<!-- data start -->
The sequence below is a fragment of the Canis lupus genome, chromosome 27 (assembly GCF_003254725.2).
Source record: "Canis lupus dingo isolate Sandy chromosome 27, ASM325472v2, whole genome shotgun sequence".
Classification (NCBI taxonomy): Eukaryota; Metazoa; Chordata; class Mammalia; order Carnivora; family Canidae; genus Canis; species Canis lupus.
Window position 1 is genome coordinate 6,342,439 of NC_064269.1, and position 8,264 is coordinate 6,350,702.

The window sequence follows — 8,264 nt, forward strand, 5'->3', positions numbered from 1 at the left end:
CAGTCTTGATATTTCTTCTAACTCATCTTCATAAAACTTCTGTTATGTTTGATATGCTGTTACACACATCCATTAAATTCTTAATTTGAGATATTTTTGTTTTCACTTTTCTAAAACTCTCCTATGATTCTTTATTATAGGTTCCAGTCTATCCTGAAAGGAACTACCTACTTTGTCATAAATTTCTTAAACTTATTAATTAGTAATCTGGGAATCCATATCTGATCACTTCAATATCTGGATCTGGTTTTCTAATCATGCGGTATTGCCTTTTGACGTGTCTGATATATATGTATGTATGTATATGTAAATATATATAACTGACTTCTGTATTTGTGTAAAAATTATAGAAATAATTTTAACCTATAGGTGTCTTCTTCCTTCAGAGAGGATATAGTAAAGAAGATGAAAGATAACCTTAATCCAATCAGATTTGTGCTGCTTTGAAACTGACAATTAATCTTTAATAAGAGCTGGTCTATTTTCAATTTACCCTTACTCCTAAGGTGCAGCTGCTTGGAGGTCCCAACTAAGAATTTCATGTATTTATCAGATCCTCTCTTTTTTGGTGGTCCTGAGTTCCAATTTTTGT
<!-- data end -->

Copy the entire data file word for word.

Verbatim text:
The sequence below is a fragment of the Canis lupus genome, chromosome 27 (assembly GCF_003254725.2).
Source record: "Canis lupus dingo isolate Sandy chromosome 27, ASM325472v2, whole genome shotgun sequence".
Classification (NCBI taxonomy): Eukaryota; Metazoa; Chordata; class Mammalia; order Carnivora; family Canidae; genus Canis; species Canis lupus.
Window position 1 is genome coordinate 6,342,439 of NC_064269.1, and position 8,264 is coordinate 6,350,702.

The window sequence follows — 8,264 nt, forward strand, 5'->3', positions numbered from 1 at the left end:
CAGTCTTGATATTTCTTCTAACTCATCTTCATAAAACTTCTGTTATGTTTGATATGCTGTTACACACATCCATTAAATTCTTAATTTGAGATATTTTTGTTTTCACTTTTCTAAAACTCTCCTATGATTCTTTATTATAGGTTCCAGTCTATCCTGAAAGGAACTACCTACTTTGTCATAAATTTCTTAAACTTATTAATTAGTAATCTGGGAATCCATATCTGATCACTTCAATATCTGGATCTGGTTTTCTAATCATGCGGTATTGCCTTTTGACGTGTCTGATATATATGTATGTATGTATATGTAAATATATATAACTGACTTCTGTATTTGTGTAAAAATTATAGAAATAATTTTAACCTATAGGTGTCTTCTTCCTTCAGAGAGGATATAGTAAAGAAGATGAAAGATAACCTTAATCCAATCAGATTTGTGCTGCTTTGAAACTGACAATTAATCTTTAATAAGAGCTGGTCTATTTTCAATTTACCCTTACTCCTAAGGTGCAGCTGCTTGGAGGTCCCAACTAAGAATTTCATGTATTTATCAGATCCTCTCTTTTTTGGTGGTCCTGAGTTCCAATTTTTGT